The St Vincent de Paul Society called on the Government to offer those on low incomes "a vision of hope" and adequate income support rather than forcing people on welfare to move "out of the frying pan and into the fire".

"It's all very well to get the welfare rolls down, but these are real people involved," the society's director of social policy, John Falzon, said yesterday. "What Vinnies is concerned about is that the cohort of people who are at the very bottom is going to grow. Already we are seeing a phenomenon that is new to Australia - the growth of the working poor."

Andrew McCallum, past president of the Australian Council of Social Service, said the figures reflected the costs of casualising the workforce, which discouraged young people from committing to careers and led more of them to drop out.

"These are people who have not grown up with the idea of a job for life," Mr McCallum said. "They look at everything in bite-sized chunks, because what they're offered is not secure jobs, but cameo performances. Employers don't hire people any more, they hire skills. They want to buy the skills they need at a particular time, off the shelf, ready for the task, then fire them when they're no longer needed. They don't want to invest in people."

A Bureau of Statistics survey last year found few of the men staying at home were doing so to bring up children. Only one in 30 said they were staying home to raise children. Almost 40 per cent of men at home said they were disabled, injured or ill. About one in four said they were studying, and another one in four said they were looking after the house or a relative.

In recent years, the bureau has tracked a revolution in attitudes to older workers. The proportion of men who keep on working in their late 50s and 60s is now at the highest levels in a generation, while the proportion of older women staying on at work has doubled in a generation. Most women now remain in the workforce until at least 60. Of the 4 million jobs added to the economy since 1978, 2.35 million have gone to women.

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Child Support and working Dads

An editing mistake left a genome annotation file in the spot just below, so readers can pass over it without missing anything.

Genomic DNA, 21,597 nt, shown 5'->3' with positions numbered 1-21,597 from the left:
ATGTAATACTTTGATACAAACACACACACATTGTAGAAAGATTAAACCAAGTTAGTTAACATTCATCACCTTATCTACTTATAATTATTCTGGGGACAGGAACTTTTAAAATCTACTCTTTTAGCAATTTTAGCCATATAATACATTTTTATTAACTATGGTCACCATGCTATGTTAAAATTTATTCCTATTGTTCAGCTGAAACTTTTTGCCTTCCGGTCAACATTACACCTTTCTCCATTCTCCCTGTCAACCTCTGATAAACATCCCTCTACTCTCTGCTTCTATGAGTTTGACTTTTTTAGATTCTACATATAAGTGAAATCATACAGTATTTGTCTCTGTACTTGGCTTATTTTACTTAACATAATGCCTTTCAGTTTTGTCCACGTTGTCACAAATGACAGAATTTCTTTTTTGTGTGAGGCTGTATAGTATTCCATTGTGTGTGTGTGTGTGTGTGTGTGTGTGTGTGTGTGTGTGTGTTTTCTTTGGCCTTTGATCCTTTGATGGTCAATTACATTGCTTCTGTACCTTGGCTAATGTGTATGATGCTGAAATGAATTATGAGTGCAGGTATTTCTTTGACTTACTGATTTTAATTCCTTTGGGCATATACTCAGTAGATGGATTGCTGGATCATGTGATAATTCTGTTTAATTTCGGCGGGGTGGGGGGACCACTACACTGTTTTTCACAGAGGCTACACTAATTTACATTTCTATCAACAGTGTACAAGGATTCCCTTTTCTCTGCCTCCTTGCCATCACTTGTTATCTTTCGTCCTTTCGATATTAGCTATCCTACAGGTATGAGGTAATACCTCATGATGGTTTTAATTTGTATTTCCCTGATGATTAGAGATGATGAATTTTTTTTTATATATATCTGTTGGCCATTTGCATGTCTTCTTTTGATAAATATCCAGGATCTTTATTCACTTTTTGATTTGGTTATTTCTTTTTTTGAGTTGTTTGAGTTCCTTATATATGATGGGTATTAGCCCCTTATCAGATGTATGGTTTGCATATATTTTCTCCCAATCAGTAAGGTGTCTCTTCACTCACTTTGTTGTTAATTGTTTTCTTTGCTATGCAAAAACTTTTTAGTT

Submitted by Anonymous on Wed, 26/04/2006 - 14:40.

Working Dads who were happy supporting families before Mum decided the grass was greener on the other side, have found themselves unable to keep the job they were happy with, because of an unfair CSA assessment formula that places a huge financial burden on them.

The simple way out is to quit the workforce?

Men Unemployment

Submitted by Anonymous on Sat, 22/04/2006 - 07:51.

Loss of traditional manufacturing jobs to cheaper labour means that the opportunities are in services and facilitation which require organised administrative skills. Woman have been trained from an early age to be organised and to serve, men to blow up their bellies drinking beer in front of the telly.

Men and Unemployment -Some thoughts

Submitted by Anonymous on Fri, 21/04/2006 - 23:36.

Statistics also show that a woman is being paid 85% of what a man would earn for exactly the same job. Include child care costs in the equasion as well.
More women are working over the age of 40 because of the greying of the population.
Statistics also show that a large percentage of the individuals that live on the poverty line are women, either single parents, retirees, widows.
Considering that women earn 85% of what men do, their superannuation is of course effected..
Australia is listed as number 10 in countries with gender inequality of wages and salary. (United Nations)
Women used to work in industries that are considered 'feminine' industries such as admin, cleaning, social services. But that is changing they are turning to more 'untraditional' areas in direct competition to men.
If men want jobs, get up and get them.